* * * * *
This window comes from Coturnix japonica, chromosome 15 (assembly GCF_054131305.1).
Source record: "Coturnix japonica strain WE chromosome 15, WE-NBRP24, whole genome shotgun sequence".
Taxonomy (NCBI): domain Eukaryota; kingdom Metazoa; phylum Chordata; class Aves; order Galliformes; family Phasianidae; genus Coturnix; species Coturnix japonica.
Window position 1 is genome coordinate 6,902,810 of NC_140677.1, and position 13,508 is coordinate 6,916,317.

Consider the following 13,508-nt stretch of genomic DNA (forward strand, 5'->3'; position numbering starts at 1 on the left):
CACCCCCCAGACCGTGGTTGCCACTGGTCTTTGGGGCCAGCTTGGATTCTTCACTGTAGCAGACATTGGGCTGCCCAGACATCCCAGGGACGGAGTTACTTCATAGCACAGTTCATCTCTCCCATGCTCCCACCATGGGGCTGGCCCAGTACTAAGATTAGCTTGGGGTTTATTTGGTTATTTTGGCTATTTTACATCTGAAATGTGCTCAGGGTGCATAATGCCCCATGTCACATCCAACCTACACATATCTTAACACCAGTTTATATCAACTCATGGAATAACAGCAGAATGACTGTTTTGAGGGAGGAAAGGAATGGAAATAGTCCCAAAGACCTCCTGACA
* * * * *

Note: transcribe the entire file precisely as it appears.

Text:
This window comes from Coturnix japonica, chromosome 15 (assembly GCF_054131305.1).
Source record: "Coturnix japonica strain WE chromosome 15, WE-NBRP24, whole genome shotgun sequence".
Taxonomy (NCBI): domain Eukaryota; kingdom Metazoa; phylum Chordata; class Aves; order Galliformes; family Phasianidae; genus Coturnix; species Coturnix japonica.
Window position 1 is genome coordinate 6,902,810 of NC_140677.1, and position 13,508 is coordinate 6,916,317.

Consider the following 13,508-nt stretch of genomic DNA (forward strand, 5'->3'; position numbering starts at 1 on the left):
CACCCCCCAGACCGTGGTTGCCACTGGTCTTTGGGGCCAGCTTGGATTCTTCACTGTAGCAGACATTGGGCTGCCCAGACATCCCAGGGACGGAGTTACTTCATAGCACAGTTCATCTCTCCCATGCTCCCACCATGGGGCTGGCCCAGTACTAAGATTAGCTTGGGGTTTATTTGGTTATTTTGGCTATTTTACATCTGAAATGTGCTCAGGGTGCATAATGCCCCATGTCACATCCAACCTACACATATCTTAACACCAGTTTATATCAACTCATGGAATAACAGCAGAATGACTGTTTTGAGGGAGGAAAGGAATGGAAATAGTCCCAAAGACCTCCTGACA